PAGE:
Is this really how we should test reading development in kids?

(Photo by Scott Anderson/ AP)
(Photo by Scott Anderson/ AP)

DIBELS, or Dynamic Indicators of Basic Early Literacy Skills,  is a set of procedures and measures developed at the University of Oregon for assessing literacy development in students from kindergarten through sixth grade. The DIBELS website says that the measures — one-minute fluency exercises – were “specifically designed to assess the five early literacy components: Phonological Awareness, Alphabetic Principle, Vocabulary, Comprehension, and Fluency with Connected Text,” but critics say its validity is very weak. (Here’s an extensive critique.) Nonetheless, DIBELS has become widely used in schools around the country since 2001 – reaching some 2 million children a year. In this post, Rachael Gabriel,  an assistant professor of reading education in the Neag School of Education at the University of Connecticut, write about continuing problems with DIBELS and how struggling readers are affected.

 


By Rachael Gabriel
 
Connecticut has passed legislation that includes new requirements for diagnostic screening tools for reading in kindergarden through the third grade. Word on the street is that the new requirements align well with one assessment in particular: DIBELS, or Dynamic Indicators of Basic Early Literacy Skills, an early literacy assessment used in over 15,000 schools nationwide, including many in Connecticut. Why is this a problem?

DIBELS often labels thoughtful readers as needing “intensive remediation” by only considering a reader’s speed and accuracy, in the same way that Body Mass Index (BMI) often misses the boat by, for example, labeling Brad Pit (circa Fight Club years) and England’s entire rugby team “obese” by only considering the ratio of height to weight. 

Because DIBELS measures awareness of letter sounds by asking kids to read nonsense words, students who change nonsense words into real words in an effort to make them make sense are often categorized as in need of “intensive” remediation.

Because DIBELS measures progress by the number of words students can read in 60 seconds, students who self-monitor for meaning by slowing down, or those who reread to ensure understanding, are often categorized as in need of “intensive” remediation.
 
Because DIBELS measures comprehension by the number of words students say when retelling a story, students who are more succinct or simply leave out filler words (because they understand what a summary retell should be) are categorized needing “intensive” remediation for their sophisticated efforts towards comprehension.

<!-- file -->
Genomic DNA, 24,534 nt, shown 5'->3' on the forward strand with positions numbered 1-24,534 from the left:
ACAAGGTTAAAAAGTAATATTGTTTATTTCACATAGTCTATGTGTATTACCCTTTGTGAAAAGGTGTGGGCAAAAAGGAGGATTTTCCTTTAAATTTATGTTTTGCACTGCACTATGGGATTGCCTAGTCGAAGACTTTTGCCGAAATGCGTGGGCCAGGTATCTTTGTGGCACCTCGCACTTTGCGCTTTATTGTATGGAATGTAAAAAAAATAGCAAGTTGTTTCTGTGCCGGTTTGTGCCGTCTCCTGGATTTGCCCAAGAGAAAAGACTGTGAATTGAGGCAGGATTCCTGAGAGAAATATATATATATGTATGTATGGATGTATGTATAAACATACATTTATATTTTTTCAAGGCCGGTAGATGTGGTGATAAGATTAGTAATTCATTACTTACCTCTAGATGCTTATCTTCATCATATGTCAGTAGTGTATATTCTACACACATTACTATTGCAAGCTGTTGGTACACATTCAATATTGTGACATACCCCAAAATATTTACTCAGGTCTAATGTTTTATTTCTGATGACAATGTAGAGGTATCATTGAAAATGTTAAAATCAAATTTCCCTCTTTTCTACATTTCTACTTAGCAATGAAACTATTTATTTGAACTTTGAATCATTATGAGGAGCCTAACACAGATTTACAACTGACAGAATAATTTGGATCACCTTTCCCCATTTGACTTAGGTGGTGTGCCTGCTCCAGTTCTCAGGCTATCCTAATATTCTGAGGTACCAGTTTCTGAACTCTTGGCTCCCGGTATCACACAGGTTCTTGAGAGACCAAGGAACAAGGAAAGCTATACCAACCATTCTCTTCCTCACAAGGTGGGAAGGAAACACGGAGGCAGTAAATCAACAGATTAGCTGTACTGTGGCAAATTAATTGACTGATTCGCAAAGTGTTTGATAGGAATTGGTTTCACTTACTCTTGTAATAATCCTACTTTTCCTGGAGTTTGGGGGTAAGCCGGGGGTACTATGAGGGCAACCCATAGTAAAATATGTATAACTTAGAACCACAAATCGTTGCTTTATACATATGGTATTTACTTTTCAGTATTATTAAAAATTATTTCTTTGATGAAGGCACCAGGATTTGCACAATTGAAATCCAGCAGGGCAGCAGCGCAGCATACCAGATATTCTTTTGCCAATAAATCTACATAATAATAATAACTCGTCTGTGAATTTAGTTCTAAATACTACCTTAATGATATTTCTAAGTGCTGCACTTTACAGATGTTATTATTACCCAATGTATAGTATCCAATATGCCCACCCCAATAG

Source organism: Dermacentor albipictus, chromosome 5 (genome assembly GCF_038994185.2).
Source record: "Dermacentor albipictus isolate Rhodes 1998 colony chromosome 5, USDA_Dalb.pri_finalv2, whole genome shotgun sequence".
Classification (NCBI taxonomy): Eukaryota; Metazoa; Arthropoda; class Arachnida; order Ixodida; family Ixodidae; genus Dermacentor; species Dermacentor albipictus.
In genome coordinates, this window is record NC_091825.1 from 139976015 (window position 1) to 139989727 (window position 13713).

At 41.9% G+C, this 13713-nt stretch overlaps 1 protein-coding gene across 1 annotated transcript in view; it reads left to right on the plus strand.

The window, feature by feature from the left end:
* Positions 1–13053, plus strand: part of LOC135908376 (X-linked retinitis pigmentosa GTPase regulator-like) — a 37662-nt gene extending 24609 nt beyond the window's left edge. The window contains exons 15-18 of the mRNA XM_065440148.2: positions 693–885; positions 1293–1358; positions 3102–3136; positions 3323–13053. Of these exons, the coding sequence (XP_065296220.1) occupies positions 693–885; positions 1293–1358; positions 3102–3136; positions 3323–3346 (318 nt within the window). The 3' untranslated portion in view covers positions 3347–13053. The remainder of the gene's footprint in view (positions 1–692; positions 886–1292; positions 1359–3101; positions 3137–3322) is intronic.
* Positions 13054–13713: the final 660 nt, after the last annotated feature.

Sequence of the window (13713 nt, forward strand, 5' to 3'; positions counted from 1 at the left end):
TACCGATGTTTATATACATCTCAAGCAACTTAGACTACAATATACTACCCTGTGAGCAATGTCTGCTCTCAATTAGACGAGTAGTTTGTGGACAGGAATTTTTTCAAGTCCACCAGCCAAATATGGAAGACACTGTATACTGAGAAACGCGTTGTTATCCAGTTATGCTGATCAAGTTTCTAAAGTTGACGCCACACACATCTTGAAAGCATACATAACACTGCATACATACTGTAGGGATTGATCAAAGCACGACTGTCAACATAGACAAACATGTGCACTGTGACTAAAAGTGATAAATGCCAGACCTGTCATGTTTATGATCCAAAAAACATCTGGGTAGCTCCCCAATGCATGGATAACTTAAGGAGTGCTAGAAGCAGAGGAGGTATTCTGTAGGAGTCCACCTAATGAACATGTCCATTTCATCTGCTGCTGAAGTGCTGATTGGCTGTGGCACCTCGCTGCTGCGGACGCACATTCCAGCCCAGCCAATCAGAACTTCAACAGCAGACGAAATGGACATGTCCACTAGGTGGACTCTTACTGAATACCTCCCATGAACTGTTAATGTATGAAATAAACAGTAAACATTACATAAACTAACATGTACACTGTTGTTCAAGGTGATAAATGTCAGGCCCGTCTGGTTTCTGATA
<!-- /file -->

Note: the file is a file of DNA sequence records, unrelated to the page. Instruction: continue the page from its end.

Because DIBELS can determine everything from student grouping to teacher evaluation ratings, instructional time is likely lost to a focus on contrived assessment tasks rather than reading thoughtfully for meaning.

This is bad news for students who struggle with reading.
 
The main benefit of DIBELS (and BMI for that matter) is its efficiency. All alternatives to DIBELS require some teacher judgment and more than 60 seconds, so they don’t meet the state’s new criteria for reading screening tools, which must:
 
1. Measure phonics, phonemic awareness, fluency, vocabulary and comprehension. (That’s a lot for any single test. DIBELS only measures comprehension and
vocabulary only by proxy.)

2. Provide opportunities for periodic formative assessment during the school year. (It’s hard to give a comprehensive assessment more than 2-3 times per year.  DIBELS can be used repeatedly since it only takes 60 seconds.)

3. Produce data that is useful for informing individual and classroom instruction. (Comprehensive assessments usually compare students to themselves, not each other.  DIBELS can inform grouping and measure progress over time since it has little to do with actual reading.)

4. Be compatible with current best practices in reading instruction and research. (This would require an emphasis on meaning, motivation and engagement, not the often meaning-free tasks of DIBELS.)
 
So, DIBELS doesn’t meet the state’s new criteria either.  Nothing does. As much as we’d love a foolproof, efficient, standardized and valid assessment of reading, that takes less than a minute to administer, it doesn’t exist. We are left with the best-we-have-but-not-that-great logic that underlies everything from standardized tests of academic achievement to BMI. 

Is DIBELS one of the best we have for rapidly screening for reading difficulty?  Yes, unfortunately.

Is it potentially dangerous because of the way it defines reading for the purposes of assessment? Yes, definitely. 

So what are we to do? Proceed with caution.

Supporters of DIBELS argue that it is only ever to be used as a single indicator.  But, the last decade of standardized testing has convincingly demonstrated that what is tested will be taught: exactly how it is tested.  Similarly, what is suggested by the glossy, colored charts assessment data DIBELS software automatically generates, will be believed.
 
Just like a 20-minute consult with a doctor is always better than health advice from an online calculator, a one-on-one conference with a teacher or reading specialist will always be better than DIBELS at diagnosing and understanding reading difficulty, ability and progress.
 
Though I have no doubt that DIBELS will continue to be used for all its glossy efficiency, adults and children must be continually reminded that it should never be the guiding force behind reading instruction.  Adults should know better than to rely on DIBELS because children deserve better than an education built around timed tests of nonsense and rapidly read words.
 


Valerie Strauss covers education and runs The Answer Sheet blog.
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Valerie Strauss · June 24